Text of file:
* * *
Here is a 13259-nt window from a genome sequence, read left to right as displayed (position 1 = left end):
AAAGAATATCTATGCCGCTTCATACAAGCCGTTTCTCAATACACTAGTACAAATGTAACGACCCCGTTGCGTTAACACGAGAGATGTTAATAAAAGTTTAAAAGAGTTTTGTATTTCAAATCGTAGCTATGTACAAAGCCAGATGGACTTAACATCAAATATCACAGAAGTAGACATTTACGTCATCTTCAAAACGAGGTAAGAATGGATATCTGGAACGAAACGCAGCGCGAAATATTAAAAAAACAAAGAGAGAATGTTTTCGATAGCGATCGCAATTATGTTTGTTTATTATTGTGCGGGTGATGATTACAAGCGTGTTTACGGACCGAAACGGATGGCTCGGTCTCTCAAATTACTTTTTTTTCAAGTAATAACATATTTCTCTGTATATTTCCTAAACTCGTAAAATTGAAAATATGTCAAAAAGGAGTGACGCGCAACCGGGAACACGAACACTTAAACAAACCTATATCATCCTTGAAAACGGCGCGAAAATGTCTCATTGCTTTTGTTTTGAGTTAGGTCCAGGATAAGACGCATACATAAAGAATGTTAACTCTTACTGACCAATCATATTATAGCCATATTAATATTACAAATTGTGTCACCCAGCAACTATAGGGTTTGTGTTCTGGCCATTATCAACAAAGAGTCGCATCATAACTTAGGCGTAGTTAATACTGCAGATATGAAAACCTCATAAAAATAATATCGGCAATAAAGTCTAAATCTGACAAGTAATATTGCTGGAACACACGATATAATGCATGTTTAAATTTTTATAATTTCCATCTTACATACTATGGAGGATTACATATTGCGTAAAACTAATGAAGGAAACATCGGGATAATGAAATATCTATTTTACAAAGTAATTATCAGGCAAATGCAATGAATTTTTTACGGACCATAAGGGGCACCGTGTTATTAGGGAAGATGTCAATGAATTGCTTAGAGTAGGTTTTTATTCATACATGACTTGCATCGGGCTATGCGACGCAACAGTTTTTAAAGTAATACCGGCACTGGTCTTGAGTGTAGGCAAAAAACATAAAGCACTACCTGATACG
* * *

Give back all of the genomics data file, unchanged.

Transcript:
Here is a 13259-nt window from a genome sequence, read left to right as displayed (position 1 = left end):
AAAGAATATCTATGCCGCTTCATACAAGCCGTTTCTCAATACACTAGTACAAATGTAACGACCCCGTTGCGTTAACACGAGAGATGTTAATAAAAGTTTAAAAGAGTTTTGTATTTCAAATCGTAGCTATGTACAAAGCCAGATGGACTTAACATCAAATATCACAGAAGTAGACATTTACGTCATCTTCAAAACGAGGTAAGAATGGATATCTGGAACGAAACGCAGCGCGAAATATTAAAAAAACAAAGAGAGAATGTTTTCGATAGCGATCGCAATTATGTTTGTTTATTATTGTGCGGGTGATGATTACAAGCGTGTTTACGGACCGAAACGGATGGCTCGGTCTCTCAAATTACTTTTTTTTCAAGTAATAACATATTTCTCTGTATATTTCCTAAACTCGTAAAATTGAAAATATGTCAAAAAGGAGTGACGCGCAACCGGGAACACGAACACTTAAACAAACCTATATCATCCTTGAAAACGGCGCGAAAATGTCTCATTGCTTTTGTTTTGAGTTAGGTCCAGGATAAGACGCATACATAAAGAATGTTAACTCTTACTGACCAATCATATTATAGCCATATTAATATTACAAATTGTGTCACCCAGCAACTATAGGGTTTGTGTTCTGGCCATTATCAACAAAGAGTCGCATCATAACTTAGGCGTAGTTAATACTGCAGATATGAAAACCTCATAAAAATAATATCGGCAATAAAGTCTAAATCTGACAAGTAATATTGCTGGAACACACGATATAATGCATGTTTAAATTTTTATAATTTCCATCTTACATACTATGGAGGATTACATATTGCGTAAAACTAATGAAGGAAACATCGGGATAATGAAATATCTATTTTACAAAGTAATTATCAGGCAAATGCAATGAATTTTTTACGGACCATAAGGGGCACCGTGTTATTAGGGAAGATGTCAATGAATTGCTTAGAGTAGGTTTTTATTCATACATGACTTGCATCGGGCTATGCGACGCAACAGTTTTTAAAGTAATACCGGCACTGGTCTTGAGTGTAGGCAAAAAACATAAAGCACTACCTGATACG